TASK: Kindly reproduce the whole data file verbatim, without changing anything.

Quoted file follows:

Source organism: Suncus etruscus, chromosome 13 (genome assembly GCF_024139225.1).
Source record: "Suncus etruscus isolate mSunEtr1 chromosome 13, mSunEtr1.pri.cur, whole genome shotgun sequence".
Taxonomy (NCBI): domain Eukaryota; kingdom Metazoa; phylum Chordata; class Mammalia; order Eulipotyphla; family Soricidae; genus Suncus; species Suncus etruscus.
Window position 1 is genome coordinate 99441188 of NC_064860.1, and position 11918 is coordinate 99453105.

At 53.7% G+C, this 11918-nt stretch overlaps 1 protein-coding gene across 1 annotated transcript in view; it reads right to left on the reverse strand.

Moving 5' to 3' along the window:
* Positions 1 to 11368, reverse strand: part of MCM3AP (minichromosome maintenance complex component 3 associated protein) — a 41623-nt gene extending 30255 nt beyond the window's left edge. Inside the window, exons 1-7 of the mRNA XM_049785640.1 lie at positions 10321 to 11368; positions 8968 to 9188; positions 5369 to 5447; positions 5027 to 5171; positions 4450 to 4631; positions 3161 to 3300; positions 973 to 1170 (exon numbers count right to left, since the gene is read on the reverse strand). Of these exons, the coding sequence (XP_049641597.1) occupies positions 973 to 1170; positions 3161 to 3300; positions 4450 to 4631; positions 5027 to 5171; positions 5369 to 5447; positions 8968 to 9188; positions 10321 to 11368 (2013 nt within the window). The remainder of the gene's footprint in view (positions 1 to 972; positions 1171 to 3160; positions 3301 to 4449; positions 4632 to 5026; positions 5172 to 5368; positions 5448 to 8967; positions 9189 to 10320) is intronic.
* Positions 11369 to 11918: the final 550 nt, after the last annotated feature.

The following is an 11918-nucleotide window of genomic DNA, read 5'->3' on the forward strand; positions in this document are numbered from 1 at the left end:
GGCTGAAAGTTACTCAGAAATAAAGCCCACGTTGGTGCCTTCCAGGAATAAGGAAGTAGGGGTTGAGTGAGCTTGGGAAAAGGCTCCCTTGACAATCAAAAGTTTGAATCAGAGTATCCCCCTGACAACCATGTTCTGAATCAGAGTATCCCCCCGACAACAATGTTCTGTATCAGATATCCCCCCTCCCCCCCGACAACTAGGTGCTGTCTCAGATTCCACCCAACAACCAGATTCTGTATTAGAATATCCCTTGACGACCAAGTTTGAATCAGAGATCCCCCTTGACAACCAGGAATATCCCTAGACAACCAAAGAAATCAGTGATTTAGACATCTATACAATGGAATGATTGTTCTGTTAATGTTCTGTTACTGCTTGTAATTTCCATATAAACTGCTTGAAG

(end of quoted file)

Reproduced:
Source organism: Suncus etruscus, chromosome 13 (genome assembly GCF_024139225.1).
Source record: "Suncus etruscus isolate mSunEtr1 chromosome 13, mSunEtr1.pri.cur, whole genome shotgun sequence".
Taxonomy (NCBI): domain Eukaryota; kingdom Metazoa; phylum Chordata; class Mammalia; order Eulipotyphla; family Soricidae; genus Suncus; species Suncus etruscus.
Window position 1 is genome coordinate 99441188 of NC_064860.1, and position 11918 is coordinate 99453105.

At 53.7% G+C, this 11918-nt stretch overlaps 1 protein-coding gene across 1 annotated transcript in view; it reads right to left on the reverse strand.

Moving 5' to 3' along the window:
* Positions 1 to 11368, reverse strand: part of MCM3AP (minichromosome maintenance complex component 3 associated protein) — a 41623-nt gene extending 30255 nt beyond the window's left edge. Inside the window, exons 1-7 of the mRNA XM_049785640.1 lie at positions 10321 to 11368; positions 8968 to 9188; positions 5369 to 5447; positions 5027 to 5171; positions 4450 to 4631; positions 3161 to 3300; positions 973 to 1170 (exon numbers count right to left, since the gene is read on the reverse strand). Of these exons, the coding sequence (XP_049641597.1) occupies positions 973 to 1170; positions 3161 to 3300; positions 4450 to 4631; positions 5027 to 5171; positions 5369 to 5447; positions 8968 to 9188; positions 10321 to 11368 (2013 nt within the window). The remainder of the gene's footprint in view (positions 1 to 972; positions 1171 to 3160; positions 3301 to 4449; positions 4632 to 5026; positions 5172 to 5368; positions 5448 to 8967; positions 9189 to 10320) is intronic.
* Positions 11369 to 11918: the final 550 nt, after the last annotated feature.

The following is an 11918-nucleotide window of genomic DNA, read 5'->3' on the forward strand; positions in this document are numbered from 1 at the left end:
GGCTGAAAGTTACTCAGAAATAAAGCCCACGTTGGTGCCTTCCAGGAATAAGGAAGTAGGGGTTGAGTGAGCTTGGGAAAAGGCTCCCTTGACAATCAAAAGTTTGAATCAGAGTATCCCCCTGACAACCATGTTCTGAATCAGAGTATCCCCCCGACAACAATGTTCTGTATCAGATATCCCCCCTCCCCCCCGACAACTAGGTGCTGTCTCAGATTCCACCCAACAACCAGATTCTGTATTAGAATATCCCTTGACGACCAAGTTTGAATCAGAGATCCCCCTTGACAACCAGGAATATCCCTAGACAACCAAAGAAATCAGTGATTTAGACATCTATACAATGGAATGATTGTTCTGTTAATGTTCTGTTACTGCTTGTAATTTCCATATAAACTGCTTGAAG